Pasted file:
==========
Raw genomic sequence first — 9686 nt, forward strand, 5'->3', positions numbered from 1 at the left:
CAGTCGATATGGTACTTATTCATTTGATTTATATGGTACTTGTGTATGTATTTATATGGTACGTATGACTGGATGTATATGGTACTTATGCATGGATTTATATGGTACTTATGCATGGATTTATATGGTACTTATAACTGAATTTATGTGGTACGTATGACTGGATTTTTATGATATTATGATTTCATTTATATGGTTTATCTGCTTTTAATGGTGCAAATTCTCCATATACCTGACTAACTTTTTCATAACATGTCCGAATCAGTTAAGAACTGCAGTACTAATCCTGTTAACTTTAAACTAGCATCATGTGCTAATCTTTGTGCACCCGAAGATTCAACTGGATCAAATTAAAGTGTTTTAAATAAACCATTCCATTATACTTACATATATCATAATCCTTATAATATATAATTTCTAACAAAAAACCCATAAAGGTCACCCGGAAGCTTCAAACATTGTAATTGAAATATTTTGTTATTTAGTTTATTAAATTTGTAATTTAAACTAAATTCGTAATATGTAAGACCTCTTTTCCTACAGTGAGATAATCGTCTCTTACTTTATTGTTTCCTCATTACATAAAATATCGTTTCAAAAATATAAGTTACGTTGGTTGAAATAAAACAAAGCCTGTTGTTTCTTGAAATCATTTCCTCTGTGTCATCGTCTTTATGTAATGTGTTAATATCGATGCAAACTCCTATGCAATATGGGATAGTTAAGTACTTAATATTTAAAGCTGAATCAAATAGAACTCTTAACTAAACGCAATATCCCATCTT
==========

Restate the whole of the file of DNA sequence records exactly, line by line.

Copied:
Raw genomic sequence first — 9686 nt, forward strand, 5'->3', positions numbered from 1 at the left:
CAGTCGATATGGTACTTATTCATTTGATTTATATGGTACTTGTGTATGTATTTATATGGTACGTATGACTGGATGTATATGGTACTTATGCATGGATTTATATGGTACTTATGCATGGATTTATATGGTACTTATAACTGAATTTATGTGGTACGTATGACTGGATTTTTATGATATTATGATTTCATTTATATGGTTTATCTGCTTTTAATGGTGCAAATTCTCCATATACCTGACTAACTTTTTCATAACATGTCCGAATCAGTTAAGAACTGCAGTACTAATCCTGTTAACTTTAAACTAGCATCATGTGCTAATCTTTGTGCACCCGAAGATTCAACTGGATCAAATTAAAGTGTTTTAAATAAACCATTCCATTATACTTACATATATCATAATCCTTATAATATATAATTTCTAACAAAAAACCCATAAAGGTCACCCGGAAGCTTCAAACATTGTAATTGAAATATTTTGTTATTTAGTTTATTAAATTTGTAATTTAAACTAAATTCGTAATATGTAAGACCTCTTTTCCTACAGTGAGATAATCGTCTCTTACTTTATTGTTTCCTCATTACATAAAATATCGTTTCAAAAATATAAGTTACGTTGGTTGAAATAAAACAAAGCCTGTTGTTTCTTGAAATCATTTCCTCTGTGTCATCGTCTTTATGTAATGTGTTAATATCGATGCAAACTCCTATGCAATATGGGATAGTTAAGTACTTAATATTTAAAGCTGAATCAAATAGAACTCTTAACTAAACGCAATATCCCATCTT